Article
Despite decades of research on residential mobility and neighborhood effects, we know comparatively less about how people sort across geography. While there are reasons for lagging developments in the area of residential decisions, we join others in calling for research to consider residential selection as a social stratification process—one ripe with significant conceptual and policy potential. In this paper, we present findings from work our team has done over the last 17 years to explore how people end up living where they do. We focus on four key decisions: whether to move; where to move; whether to send children to school in the neighborhood; and whether to rent or own a home. We found that many residential mobility decisions among the poor were “reactive,” with unpredictable shocks forcing families out of their homes. As a result of reactive moving, time frames became shorter as poor parents employed short‐term survival solutions to secure housing instead of long‐term investment thinking about neighborhood quality and schools. These shocks, constraints, and shorter time frames led parents to decouple important aspects of neighborhood and school quality from the housing search process while maximizing others like immediacy of shelter, unit quality, and proximity to work and child care. Finally, we found that policies can have a significant impact on some of these decisions. Combined, our research revealed some of the decision‐making processes that underlie locational attainment and the intergenerational transmission of neighborhood context.
Article
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This study analyzes influential factors of such ‘Spatially Exclusionary Residential Mobility’ (SERM) in Korean large cities. Based on pooled data from the Ministry of Land, Infrastructure, and Transport’s (MOLIT) Korean Housing Survey, we analyze the factors that contribute to SERM through a multi-level ordered logistic model. The study finds that various regional factors as well as household characteristics influence SERM. Specifically, the study confirms the influence of regional mean of housing prices, apartment share, public rental housing supply, small-scale housing supply obligations, and activities of social enterprises. The results show that a high level of spatial openness for low-income households has a positive effect in mitigating SERM. Based on these results, this study calls for a continuous supply of public rental housing, a greater variety of housing types, more affordable housing for residents displaced by redevelopment projects, and the implementation of mitigation policies differentiated by region.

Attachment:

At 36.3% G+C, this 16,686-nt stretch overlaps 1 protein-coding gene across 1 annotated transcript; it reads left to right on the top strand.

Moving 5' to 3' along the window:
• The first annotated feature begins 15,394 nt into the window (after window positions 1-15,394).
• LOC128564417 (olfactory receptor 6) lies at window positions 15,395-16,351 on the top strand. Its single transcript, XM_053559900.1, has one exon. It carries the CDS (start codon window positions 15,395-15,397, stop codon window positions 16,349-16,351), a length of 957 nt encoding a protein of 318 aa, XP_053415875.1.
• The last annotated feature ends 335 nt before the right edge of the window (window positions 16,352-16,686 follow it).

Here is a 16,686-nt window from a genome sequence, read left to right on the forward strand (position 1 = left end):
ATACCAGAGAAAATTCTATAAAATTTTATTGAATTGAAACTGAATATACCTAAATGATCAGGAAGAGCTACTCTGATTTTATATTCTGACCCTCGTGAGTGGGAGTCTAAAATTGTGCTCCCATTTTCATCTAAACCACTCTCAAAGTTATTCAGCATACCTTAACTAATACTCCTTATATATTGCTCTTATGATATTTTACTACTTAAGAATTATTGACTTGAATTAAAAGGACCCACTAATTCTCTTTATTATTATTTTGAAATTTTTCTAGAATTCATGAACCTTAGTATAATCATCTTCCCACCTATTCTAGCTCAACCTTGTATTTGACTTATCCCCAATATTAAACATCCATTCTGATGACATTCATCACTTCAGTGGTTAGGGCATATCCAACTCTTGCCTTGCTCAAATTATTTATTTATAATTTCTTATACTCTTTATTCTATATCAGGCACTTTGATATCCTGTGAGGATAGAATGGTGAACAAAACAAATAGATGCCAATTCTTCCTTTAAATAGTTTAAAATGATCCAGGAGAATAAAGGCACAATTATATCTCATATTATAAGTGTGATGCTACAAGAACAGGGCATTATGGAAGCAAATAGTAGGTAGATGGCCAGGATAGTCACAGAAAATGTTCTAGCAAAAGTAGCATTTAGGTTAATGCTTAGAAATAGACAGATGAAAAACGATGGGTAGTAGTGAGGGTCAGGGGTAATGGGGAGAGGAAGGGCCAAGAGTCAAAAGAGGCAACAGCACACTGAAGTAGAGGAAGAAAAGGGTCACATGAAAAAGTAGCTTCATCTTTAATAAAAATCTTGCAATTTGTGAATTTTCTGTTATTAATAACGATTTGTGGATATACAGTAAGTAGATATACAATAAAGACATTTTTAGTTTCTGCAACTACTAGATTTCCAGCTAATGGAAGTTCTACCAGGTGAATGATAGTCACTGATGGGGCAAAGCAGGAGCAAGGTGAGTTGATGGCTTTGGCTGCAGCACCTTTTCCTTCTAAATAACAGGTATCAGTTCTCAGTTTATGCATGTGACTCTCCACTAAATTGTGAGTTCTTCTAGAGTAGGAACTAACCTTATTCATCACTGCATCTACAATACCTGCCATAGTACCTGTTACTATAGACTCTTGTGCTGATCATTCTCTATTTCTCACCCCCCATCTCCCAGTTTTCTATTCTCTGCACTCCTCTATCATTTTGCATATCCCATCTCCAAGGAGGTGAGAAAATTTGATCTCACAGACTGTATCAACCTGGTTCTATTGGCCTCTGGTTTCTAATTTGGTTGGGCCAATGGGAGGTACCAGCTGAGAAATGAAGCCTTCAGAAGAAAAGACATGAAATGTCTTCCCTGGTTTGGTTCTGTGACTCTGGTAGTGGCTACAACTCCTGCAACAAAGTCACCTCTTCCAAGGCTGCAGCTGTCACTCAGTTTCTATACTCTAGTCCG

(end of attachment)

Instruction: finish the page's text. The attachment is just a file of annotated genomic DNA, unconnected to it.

Article
Families using the Housing Choice Voucher Program rarely experience large gains in neighborhood or school quality when compared with unassisted poor renters. Research on housing mobility programs has reached mixed conclusions about whether vouchers can improve neighborhood and school quality, especially in the long term. We revisit these findings using new data from the partial remedy to the Thompson v. HUD desegregation case in Baltimore, known as the Baltimore Housing Mobility Program (BHMP). Through targeted vouchers, intensive counseling and innovative policy features, the BHMP helped families move to low-poverty, nonsegregated neighborhoods with higher performing school districts. We examine residential outcomes for the first 1,800 families that moved through the program for a period of up to 9 years. We find that BHMP families moved to more integrated and affluent neighborhoods, in school districts with more qualified teachers and fewer poor students—and most families stayed in these neighborhoods beyond their initial lease-up period. Eventually, a small proportion of families moved to neighborhoods that are less white, but still significantly less poor and less segregated than their original communities. We interpret these findings in light of past mobility programs and discuss policy implications for the Housing Choice Voucher Program.
Article